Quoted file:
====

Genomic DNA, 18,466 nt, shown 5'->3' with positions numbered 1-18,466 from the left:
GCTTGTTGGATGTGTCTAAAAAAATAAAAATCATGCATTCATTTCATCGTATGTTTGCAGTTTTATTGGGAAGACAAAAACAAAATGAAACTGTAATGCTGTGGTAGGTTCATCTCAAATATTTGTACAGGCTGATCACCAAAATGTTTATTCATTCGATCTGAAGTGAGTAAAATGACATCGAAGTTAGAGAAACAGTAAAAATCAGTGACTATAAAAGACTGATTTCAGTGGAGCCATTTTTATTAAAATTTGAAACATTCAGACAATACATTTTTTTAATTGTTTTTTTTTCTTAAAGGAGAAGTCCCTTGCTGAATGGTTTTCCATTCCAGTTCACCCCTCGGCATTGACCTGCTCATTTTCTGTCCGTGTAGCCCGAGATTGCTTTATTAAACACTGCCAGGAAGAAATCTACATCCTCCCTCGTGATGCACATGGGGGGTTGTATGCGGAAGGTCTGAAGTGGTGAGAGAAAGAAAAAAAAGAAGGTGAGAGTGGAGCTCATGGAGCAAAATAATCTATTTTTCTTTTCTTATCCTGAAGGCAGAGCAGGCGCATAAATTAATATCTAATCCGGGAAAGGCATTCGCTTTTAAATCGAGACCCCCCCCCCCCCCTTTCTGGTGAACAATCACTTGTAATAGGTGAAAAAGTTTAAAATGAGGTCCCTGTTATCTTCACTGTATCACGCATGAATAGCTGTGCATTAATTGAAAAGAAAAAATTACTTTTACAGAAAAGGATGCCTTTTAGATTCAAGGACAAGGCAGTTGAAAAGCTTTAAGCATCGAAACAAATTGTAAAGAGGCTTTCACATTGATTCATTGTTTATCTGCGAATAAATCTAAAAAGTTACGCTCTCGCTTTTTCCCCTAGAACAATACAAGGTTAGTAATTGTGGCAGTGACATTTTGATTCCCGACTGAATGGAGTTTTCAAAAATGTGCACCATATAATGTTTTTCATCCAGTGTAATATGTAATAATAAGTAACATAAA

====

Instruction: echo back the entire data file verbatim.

Genomic DNA, 18,466 nt, shown 5'->3' with positions numbered 1-18,466 from the left:
GCTTGTTGGATGTGTCTAAAAAAATAAAAATCATGCATTCATTTCATCGTATGTTTGCAGTTTTATTGGGAAGACAAAAACAAAATGAAACTGTAATGCTGTGGTAGGTTCATCTCAAATATTTGTACAGGCTGATCACCAAAATGTTTATTCATTCGATCTGAAGTGAGTAAAATGACATCGAAGTTAGAGAAACAGTAAAAATCAGTGACTATAAAAGACTGATTTCAGTGGAGCCATTTTTATTAAAATTTGAAACATTCAGACAATACATTTTTTTAATTGTTTTTTTTTCTTAAAGGAGAAGTCCCTTGCTGAATGGTTTTCCATTCCAGTTCACCCCTCGGCATTGACCTGCTCATTTTCTGTCCGTGTAGCCCGAGATTGCTTTATTAAACACTGCCAGGAAGAAATCTACATCCTCCCTCGTGATGCACATGGGGGGTTGTATGCGGAAGGTCTGAAGTGGTGAGAGAAAGAAAAAAAAGAAGGTGAGAGTGGAGCTCATGGAGCAAAATAATCTATTTTTCTTTTCTTATCCTGAAGGCAGAGCAGGCGCATAAATTAATATCTAATCCGGGAAAGGCATTCGCTTTTAAATCGAGACCCCCCCCCCCCCCTTTCTGGTGAACAATCACTTGTAATAGGTGAAAAAGTTTAAAATGAGGTCCCTGTTATCTTCACTGTATCACGCATGAATAGCTGTGCATTAATTGAAAAGAAAAAATTACTTTTACAGAAAAGGATGCCTTTTAGATTCAAGGACAAGGCAGTTGAAAAGCTTTAAGCATCGAAACAAATTGTAAAGAGGCTTTCACATTGATTCATTGTTTATCTGCGAATAAATCTAAAAAGTTACGCTCTCGCTTTTTCCCCTAGAACAATACAAGGTTAGTAATTGTGGCAGTGACATTTTGATTCCCGACTGAATGGAGTTTTCAAAAATGTGCACCATATAATGTTTTTCATCCAGTGTAATATGTAATAATAAGTAACATAAA